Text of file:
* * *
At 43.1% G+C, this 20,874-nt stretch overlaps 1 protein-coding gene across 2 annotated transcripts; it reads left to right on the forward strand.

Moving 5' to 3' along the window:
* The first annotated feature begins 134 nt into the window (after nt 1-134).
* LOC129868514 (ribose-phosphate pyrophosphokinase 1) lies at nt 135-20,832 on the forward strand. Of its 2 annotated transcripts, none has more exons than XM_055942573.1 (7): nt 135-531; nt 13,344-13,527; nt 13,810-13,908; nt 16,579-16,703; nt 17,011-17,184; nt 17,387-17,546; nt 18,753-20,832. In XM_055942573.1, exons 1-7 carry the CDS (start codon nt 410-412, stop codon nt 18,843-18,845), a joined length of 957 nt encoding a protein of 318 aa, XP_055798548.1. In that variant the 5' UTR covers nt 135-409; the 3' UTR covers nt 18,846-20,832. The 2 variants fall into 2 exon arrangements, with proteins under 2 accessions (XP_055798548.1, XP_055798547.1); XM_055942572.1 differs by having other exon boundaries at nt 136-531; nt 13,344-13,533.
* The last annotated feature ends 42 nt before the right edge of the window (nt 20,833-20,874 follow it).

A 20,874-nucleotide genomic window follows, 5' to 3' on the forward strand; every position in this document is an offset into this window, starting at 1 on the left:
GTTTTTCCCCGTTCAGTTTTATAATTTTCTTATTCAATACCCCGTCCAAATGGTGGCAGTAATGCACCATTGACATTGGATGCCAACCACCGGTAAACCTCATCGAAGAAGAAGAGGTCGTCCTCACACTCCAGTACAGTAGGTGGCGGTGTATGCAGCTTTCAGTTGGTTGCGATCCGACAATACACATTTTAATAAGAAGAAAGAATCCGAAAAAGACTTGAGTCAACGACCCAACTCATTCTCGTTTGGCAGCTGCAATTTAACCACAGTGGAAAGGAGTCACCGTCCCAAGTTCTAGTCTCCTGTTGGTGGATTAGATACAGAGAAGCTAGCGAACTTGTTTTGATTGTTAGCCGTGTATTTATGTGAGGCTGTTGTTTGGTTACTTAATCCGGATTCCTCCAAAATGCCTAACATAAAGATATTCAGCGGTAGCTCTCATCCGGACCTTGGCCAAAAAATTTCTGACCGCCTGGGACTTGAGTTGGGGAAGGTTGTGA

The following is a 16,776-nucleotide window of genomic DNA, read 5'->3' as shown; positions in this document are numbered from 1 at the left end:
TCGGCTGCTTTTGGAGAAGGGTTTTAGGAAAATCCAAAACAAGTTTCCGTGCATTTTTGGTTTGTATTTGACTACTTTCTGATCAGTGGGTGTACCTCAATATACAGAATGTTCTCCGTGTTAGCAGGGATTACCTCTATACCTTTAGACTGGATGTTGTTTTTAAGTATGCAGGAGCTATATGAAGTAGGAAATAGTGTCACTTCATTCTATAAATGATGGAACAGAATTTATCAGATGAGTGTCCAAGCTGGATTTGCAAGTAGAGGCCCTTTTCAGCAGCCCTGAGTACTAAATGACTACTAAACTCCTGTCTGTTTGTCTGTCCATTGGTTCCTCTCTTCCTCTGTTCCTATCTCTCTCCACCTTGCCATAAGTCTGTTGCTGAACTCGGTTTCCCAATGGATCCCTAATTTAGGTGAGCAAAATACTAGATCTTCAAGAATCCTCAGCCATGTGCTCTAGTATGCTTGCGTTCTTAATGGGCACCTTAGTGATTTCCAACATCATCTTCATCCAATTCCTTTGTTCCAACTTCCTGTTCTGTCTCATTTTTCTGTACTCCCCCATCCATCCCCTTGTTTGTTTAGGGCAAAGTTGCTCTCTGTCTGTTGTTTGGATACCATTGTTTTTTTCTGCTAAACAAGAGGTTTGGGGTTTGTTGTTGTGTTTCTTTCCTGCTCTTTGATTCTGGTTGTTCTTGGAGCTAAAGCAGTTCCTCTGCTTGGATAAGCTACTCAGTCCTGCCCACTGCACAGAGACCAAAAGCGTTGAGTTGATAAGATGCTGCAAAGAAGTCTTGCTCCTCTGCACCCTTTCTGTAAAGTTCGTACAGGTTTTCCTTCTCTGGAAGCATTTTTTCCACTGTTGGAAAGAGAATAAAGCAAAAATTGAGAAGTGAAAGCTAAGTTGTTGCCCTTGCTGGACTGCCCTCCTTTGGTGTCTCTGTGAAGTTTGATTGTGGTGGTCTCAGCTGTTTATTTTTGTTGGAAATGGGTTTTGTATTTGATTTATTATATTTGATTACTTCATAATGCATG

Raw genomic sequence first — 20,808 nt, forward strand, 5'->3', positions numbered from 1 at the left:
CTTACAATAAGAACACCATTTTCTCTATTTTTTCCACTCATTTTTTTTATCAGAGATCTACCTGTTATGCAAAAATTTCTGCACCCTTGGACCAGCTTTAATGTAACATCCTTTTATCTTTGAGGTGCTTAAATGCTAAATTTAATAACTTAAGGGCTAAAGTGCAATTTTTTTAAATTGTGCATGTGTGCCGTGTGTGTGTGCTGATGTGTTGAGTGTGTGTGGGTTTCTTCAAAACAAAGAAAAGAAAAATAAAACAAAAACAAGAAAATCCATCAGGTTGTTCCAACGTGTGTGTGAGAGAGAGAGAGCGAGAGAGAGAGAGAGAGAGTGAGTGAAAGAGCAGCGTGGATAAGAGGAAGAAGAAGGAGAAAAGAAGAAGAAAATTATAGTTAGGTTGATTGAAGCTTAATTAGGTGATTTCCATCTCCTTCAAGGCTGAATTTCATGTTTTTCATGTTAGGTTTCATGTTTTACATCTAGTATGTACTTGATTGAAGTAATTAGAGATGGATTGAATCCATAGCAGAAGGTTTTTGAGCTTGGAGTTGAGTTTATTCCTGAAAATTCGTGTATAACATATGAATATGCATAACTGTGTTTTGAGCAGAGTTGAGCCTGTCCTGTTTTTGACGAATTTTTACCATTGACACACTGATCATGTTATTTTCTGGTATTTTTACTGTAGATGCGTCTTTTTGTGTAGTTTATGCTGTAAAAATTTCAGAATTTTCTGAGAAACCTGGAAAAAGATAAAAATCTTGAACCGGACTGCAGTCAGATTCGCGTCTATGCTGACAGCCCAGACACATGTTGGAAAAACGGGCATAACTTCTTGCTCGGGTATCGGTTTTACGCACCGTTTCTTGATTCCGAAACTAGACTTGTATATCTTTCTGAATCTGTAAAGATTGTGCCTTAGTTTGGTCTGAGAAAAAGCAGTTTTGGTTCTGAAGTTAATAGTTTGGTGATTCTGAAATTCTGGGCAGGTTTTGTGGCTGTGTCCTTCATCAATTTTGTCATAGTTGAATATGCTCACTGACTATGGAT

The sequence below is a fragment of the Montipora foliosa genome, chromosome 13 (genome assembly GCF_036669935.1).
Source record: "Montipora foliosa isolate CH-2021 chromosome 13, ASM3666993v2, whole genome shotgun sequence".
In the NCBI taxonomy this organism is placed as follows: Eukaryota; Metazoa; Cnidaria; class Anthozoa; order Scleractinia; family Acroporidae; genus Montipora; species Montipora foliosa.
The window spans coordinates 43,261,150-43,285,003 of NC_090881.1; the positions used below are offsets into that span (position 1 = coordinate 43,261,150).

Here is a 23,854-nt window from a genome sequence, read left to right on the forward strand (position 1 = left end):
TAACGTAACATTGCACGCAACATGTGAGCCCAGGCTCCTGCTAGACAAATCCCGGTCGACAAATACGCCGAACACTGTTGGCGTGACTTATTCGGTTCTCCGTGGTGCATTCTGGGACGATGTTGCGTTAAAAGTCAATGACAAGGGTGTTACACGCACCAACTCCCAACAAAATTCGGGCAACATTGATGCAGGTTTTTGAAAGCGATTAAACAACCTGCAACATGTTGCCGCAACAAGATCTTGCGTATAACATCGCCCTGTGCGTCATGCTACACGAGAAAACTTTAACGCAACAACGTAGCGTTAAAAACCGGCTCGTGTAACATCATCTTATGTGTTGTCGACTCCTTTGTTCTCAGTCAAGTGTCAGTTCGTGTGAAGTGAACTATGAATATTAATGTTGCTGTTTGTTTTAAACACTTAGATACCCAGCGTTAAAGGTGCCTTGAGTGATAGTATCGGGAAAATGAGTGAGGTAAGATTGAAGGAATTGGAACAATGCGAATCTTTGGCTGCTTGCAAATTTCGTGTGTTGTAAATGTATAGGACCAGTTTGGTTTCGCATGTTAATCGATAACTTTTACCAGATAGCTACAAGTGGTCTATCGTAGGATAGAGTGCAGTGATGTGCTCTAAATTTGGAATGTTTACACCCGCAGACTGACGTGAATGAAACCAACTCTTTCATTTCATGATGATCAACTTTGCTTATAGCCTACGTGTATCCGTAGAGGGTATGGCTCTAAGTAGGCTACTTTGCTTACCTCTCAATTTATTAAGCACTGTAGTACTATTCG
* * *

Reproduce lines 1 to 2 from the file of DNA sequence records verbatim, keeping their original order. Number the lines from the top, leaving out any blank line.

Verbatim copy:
At 43.1% G+C, this 20,874-nt stretch overlaps 1 protein-coding gene across 2 annotated transcripts; it reads left to right on the forward strand.

Moving 5' to 3' along the window: